Monday, December 11, 2006


BellSouth-AT&T Merger: Empirical Evidence

Will the BellSouth merger be good for America? The evidence says, "No!"

Merger proponents say that the BellSouth-AT&T merger is "in the public interest" because the merged entity is more efficient, more innovative, and "capable of accelerating and expanding the delivery of high quality advanced technologies and services to all classes of customers, large and small." They also say that this merger will "solidify and secure the nation’s status as a world leader in telecommunications and that it will strengthen national security." Are these claims true?

It is rare to have good studies of real-world data that bear directly on policy decisions. When it happens, it deserves our attention! That's why comments [.pdf] by Professor Sumit Majumdar filed at the FCC three weeks ago are so important.

Professor Majumdar, of UT Dallas, told the FCC details of his study, which analyzed all US LEC mergers in the fourteen year period 1998-2001. The professor's methodology is best described by the technical term hairy. Yet Professor Majumdar seems to have done a careful, workmanlike job of analyzing the difficult data, controlling for all the external variables he could get his hands on, et cetera. [If you're an economic statistician, please take a look and let me know what you think.]

Majumdar says his work is "the only empirical evidence on the question that we are aware of," [my emphasis -- DI]. Majumdar, who teaches competitive analysis and telecom policy, wrote that the LEC mergers he studied . . .
. . . have not created the expected synergy effects . . . No sales volume growth is noted; hence the revenue increases are due to likely price increases. No cost efficiency gains are noted at all. In fact, the most important measures of operational performance have deteriorated in the post merger period. Under investment [in] technology, especially broadband [my emphasis -- DI], is observed following merger activities. Expectations that mergers will lead to increased investments and upgradation of the communications infrastructure, and for technological progressiveness of the US telecommunications infrastructure, have been vitiated.
Professor Majumdar concludes . . .
We find that the approval of the mergers in the past have clearly led to welfare losses for the American consumer. The approval of the ATT&T and SBC merger will lead to further substantial negative economic consequences for hundreds of millions of American consumers. Approval of the merger is not in the public interest.
Until now, I've been fairly quiet on the subject of telecom mergers. I've seen up close the maladaptive behavior of giant corporations enough to believe that small is beautiful. But I didn't know enough to complain about telecom mergers per se. I thought they were, in Susan Crawford's words, the huddling together of the Mastadons as the climate changed.

But now the first evidence is in. What's the hurry, BellSouth? Why rush, AT&T? What's the big emergency, FCC? If you want to do what's good for the United States, you'll pause to consider the new evidence in front of us.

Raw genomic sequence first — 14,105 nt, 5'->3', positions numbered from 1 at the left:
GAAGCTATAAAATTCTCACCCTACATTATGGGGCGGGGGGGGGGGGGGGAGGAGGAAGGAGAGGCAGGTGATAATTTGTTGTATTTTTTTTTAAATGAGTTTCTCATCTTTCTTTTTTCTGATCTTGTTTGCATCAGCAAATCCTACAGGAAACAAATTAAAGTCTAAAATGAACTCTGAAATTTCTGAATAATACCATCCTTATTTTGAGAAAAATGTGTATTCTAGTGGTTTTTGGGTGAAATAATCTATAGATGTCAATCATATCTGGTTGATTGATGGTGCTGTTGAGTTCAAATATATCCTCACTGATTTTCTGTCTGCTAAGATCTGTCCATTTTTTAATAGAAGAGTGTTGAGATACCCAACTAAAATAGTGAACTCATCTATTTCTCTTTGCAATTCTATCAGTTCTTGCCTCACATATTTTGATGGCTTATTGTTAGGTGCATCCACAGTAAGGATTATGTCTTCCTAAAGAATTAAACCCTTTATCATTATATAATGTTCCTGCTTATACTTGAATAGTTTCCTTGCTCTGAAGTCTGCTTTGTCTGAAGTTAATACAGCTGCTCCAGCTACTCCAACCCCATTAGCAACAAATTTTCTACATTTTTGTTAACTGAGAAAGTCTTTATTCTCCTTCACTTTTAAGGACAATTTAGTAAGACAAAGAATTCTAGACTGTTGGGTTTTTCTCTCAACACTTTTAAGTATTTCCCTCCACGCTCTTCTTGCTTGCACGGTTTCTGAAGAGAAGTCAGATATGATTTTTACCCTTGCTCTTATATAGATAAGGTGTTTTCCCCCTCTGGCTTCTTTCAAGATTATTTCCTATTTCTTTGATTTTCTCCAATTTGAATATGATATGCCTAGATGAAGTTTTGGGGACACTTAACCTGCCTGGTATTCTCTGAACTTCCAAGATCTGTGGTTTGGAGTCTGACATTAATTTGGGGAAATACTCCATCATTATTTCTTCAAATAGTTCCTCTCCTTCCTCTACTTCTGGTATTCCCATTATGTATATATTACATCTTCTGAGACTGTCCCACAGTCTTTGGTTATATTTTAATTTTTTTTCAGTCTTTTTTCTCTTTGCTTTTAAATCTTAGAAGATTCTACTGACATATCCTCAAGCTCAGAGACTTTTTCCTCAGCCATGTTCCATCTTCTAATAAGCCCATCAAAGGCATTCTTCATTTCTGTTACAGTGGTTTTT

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here is one for you - check this out AT&T is trying to screw a small reseller out of $61 million - they had to file an 8K.

why doesn't the FCC look into this -
taxes...the IRS should be intereted.

It's all about monopoly power.

Thought I'd point out that Majumdar and his students are, underneath the academic jargon, not shy about what they believe is really going on.

They believe that the AT&T-BellSouth merger is, on the evidence of previous mergers, motivated by a desire to achieve monopoly level control in the telecom sector--and that has been successful.

Increasing profits are a consequence of increasing market control--not new efficiences, better service, or increasing levels of innovation.

Majumdar and his students are saying that re-monopolization is having the very expectable consequence of making monopoly pricing more viable for the companies involved.

Here's the money qoute:
"The local exchange sector has been re-consolidated and re-monopolized a generation after the divestiture of the original AT&T in 1984. Today’s lack of productive efficiency and technological progressiveness, particularly with respect to the deployment of broadband and network digitalization, of the merged US companies means that the welfare of the US consumer has been significantly compromised in perpetuity."

It's all about monopoly power.
I must be confused. It was best for us "said the courts", that the monoply be broken up. Then came the split of the Bell and AT&T companies resulting in a bunch of mini-bells and a LD carrier. The net result of that was increased cost to the consumer coupled with new charges like the charge for not using long distance if you had a provider and did not make calls. Also high local service due to increased costs of smaller companies providing local service. LATA's, inter-LATA, and a bunch of non-sense. Now that the merger is approved, it appears that cost to the consumer will be going up. Then there is the merger with comcast. Local & Long Distance, cable, wireless, & more all in one big monopoly. Could the courts please leave it one way or the other? Now not only do I have to pay for the re-merger, I have to put up with annoying phone calls from people who identify themselves as "calling about the AT&T-Bellsouth" merger. These calls are very repeative and have no value. Even after telling them that I was happy with the service I pressently had and did not want to change anything, they continued to call. The good thing is that the caller can connect you to the disconnect office so now I don't have to put up with their annoying and stupid calles and sales pitches.
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